Pope Francis


Habemus Papam!

I've spent an rather exciting evening in front of the t.v. watching, first the white smoke issue from the chimney and then waiting to see who had been elected. I was completely shocked, I hadn't even considered that it might be Jorge Bergoglio, the self-effacing Jesuit from Argentina.

Now I feel somewhat underwhelmed, having spent the last few weeks praying for Scola as my adopted Cardinal, and reading about Ouellet, Tagle, O'Malley. Then someone I haven't even heard of is elected: who is this man?

When he came out onto the balcony I was a bit perplexed that he was not wearing the papal mozzetta and that he took off the papal stole immediately after giving the blessing. I was worried because it felt like an immediate repudiation of the liturgical return to signs and symbols which had been one of the hallmarks of Pope Benedict XVI's reign. I felt a bit panicked.

However, after a couple of days of reading everything I can about Pope Francis, I am starting to feel much better. I think that my initial reaction was probably born of my love and respect for Benedict XVI who, as a Cardinal, I had read and felt I knew before his elevation, combined with my lack of knowledge of Bergoglio. We always fear what we do not know, which was one of the reasons I tried to get to know all the candidates before the conclave began.

In fact, Bergoglio seems to be an incredible man, able to live out a simple Christian calling even while holding high office within the Church. Somewhat immune to the worst entrapments of the establishment that worry me so much about anyone in high office: a temptation to cosy up to the establishment. To appear reasonable, to compromise doctrine for a more genial appearance. After years as an archbishop, this man seems untouched by corruption. Power does not seem to have turned his head thus far in his career.

So what do we know?

He was born in Argentina on the 17th December 1936 to Italian immigrant parents. He entered the Society of Jesus in 1958 having already graduated with an MSc in Chemistry from Buenos Aires University, so he is a scientist as well as a theologian. I think that is significant in the current melee where the New Atheists are trying to suggest that science is at odds with belief in God. Pope John Paul the Great did address this from a philosophical perspective in Fides et Ratio, but perhaps Pope Francis will be able to add a scientific perspective?

His Jesuit credentials sit well with me too. I was educated by the Jesuits and know that Pope Francis can call on the spiritual heritage of St. Ignatius Loyola, St. Edmund Campion, and St. Francis Xavier (among others). We might consider that The Jesuits have got a bit lost here in the west, but I still feel that their heritage stands for intellectual rigour, being heavily involved in the Second Vatican Council. Add to that loyalty to the pope, and their Counter-Reformation history—the period after the Reformation when there was an explosion of new orders and internal reform within the Church. I think this Counter-Reformation dimension is interesting, especially in the context of the hopes that Pope Francis will reform the curia.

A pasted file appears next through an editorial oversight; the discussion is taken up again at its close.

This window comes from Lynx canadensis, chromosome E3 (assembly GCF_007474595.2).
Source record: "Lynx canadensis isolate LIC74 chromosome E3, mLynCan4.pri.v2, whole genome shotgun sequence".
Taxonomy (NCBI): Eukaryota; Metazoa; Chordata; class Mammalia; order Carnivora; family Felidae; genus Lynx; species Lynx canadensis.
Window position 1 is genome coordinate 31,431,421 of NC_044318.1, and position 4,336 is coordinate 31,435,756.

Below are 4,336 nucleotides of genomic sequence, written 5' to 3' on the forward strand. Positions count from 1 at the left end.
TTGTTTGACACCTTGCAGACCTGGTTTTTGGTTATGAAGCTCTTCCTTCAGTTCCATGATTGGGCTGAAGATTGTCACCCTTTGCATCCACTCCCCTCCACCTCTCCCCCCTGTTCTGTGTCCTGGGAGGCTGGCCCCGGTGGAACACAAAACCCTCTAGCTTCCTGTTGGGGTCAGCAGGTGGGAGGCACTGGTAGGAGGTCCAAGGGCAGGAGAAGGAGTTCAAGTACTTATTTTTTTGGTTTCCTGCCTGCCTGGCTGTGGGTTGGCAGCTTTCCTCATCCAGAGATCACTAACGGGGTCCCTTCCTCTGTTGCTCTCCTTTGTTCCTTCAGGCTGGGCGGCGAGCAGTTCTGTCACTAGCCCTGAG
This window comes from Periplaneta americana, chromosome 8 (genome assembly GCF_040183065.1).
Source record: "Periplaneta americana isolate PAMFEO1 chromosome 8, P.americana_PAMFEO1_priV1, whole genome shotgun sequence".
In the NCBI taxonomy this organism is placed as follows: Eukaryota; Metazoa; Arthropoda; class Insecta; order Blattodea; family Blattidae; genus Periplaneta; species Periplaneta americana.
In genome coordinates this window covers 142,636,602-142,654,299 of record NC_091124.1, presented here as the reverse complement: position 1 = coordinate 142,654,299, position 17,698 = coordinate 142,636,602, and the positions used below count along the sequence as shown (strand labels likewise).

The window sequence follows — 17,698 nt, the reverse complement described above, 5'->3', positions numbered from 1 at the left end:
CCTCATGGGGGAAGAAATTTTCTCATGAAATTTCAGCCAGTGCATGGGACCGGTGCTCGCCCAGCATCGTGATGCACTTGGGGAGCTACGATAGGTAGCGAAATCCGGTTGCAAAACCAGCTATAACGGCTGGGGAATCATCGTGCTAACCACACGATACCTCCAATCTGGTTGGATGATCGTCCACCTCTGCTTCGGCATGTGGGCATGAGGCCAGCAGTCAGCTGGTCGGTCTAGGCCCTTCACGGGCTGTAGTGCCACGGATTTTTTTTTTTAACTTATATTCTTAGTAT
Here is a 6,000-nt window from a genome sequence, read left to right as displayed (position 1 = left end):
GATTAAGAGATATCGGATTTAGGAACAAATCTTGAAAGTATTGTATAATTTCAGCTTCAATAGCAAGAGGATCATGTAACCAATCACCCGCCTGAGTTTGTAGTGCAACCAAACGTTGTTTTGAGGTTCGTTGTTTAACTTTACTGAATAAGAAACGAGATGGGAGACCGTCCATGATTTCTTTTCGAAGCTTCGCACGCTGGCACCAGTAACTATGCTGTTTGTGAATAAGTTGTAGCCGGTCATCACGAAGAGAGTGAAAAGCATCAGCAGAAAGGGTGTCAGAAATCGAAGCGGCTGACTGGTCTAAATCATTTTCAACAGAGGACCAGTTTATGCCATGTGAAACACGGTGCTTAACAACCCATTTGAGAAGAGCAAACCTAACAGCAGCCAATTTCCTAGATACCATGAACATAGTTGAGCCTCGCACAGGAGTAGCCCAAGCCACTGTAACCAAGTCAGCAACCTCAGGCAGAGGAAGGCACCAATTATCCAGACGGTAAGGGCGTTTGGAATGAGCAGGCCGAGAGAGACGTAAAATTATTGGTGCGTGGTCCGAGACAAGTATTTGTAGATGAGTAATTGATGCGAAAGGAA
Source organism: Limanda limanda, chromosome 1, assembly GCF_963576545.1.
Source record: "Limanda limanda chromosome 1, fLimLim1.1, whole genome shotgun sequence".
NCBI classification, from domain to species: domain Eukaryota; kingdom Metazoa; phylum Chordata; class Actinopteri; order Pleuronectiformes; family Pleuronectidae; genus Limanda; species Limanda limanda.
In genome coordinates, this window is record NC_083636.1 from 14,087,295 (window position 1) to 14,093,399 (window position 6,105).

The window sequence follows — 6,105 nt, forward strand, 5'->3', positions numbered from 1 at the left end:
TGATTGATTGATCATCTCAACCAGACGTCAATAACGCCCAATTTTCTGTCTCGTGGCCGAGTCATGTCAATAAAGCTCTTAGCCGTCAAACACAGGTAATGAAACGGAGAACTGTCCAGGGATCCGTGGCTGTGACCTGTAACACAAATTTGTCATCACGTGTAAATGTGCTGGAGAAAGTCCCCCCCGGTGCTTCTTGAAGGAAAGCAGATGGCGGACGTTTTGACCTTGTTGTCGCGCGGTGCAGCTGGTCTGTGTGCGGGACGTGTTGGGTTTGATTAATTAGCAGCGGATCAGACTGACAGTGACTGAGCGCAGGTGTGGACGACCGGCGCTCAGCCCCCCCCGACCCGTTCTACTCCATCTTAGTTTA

Apparently the Vatican has confirmed that he has chosen his papal name in deference to St. Francis and this is another connection with Counter-Reformation and with me, as Francis was the Confirmation name I chose. My reasons for choosing Francis were because of his uncompromising adherence to the call of Christ. The saint gave up everything and tried to follow the Gospel in as real a way as possible. I always considered he rolled up his sleeves and got stuck in. St. Francis to me means asceticism, poverty, service, integrity, simplicity, wisdom. This is a very good sign I think!

With regard to the Traditionalists who have expressed concerns, I would point out that a little investigation has demonstrated that Pope Francis knows the Byzantine liturgy—he was concurrently named ordinary for Eastern Catholics in Argentina, who lacked their own prelate. This means that he is able to celebrate the Divine Liturgy of Saint John Chrysostom and thus can hardly be against more traditional liturgy. 
Indeed, within 48 hours of Summorum Pontificum, he arranged Mass in the traditional Roman Rite.

In Argentina, Bergoglio has walked his talk big style. He has been there when it mattered, in a quiet manner, ministering to the sick and poor in a way that makes it very difficult to question his sincerity and faith. This is definitely important and needed, he lives the Gospel, we can see in his life a model for all of us who are trying to live like Christ. Is this man now offering his remaining years as a libation for the Church of His beloved Jesus Christ?

So now I am starting to feel good about this, I am starting to feel positive and impressed. I am starting to see that we can learn a great deal from this man and I look forward to journeying with him over the coming years.

God bless you Holy Father!

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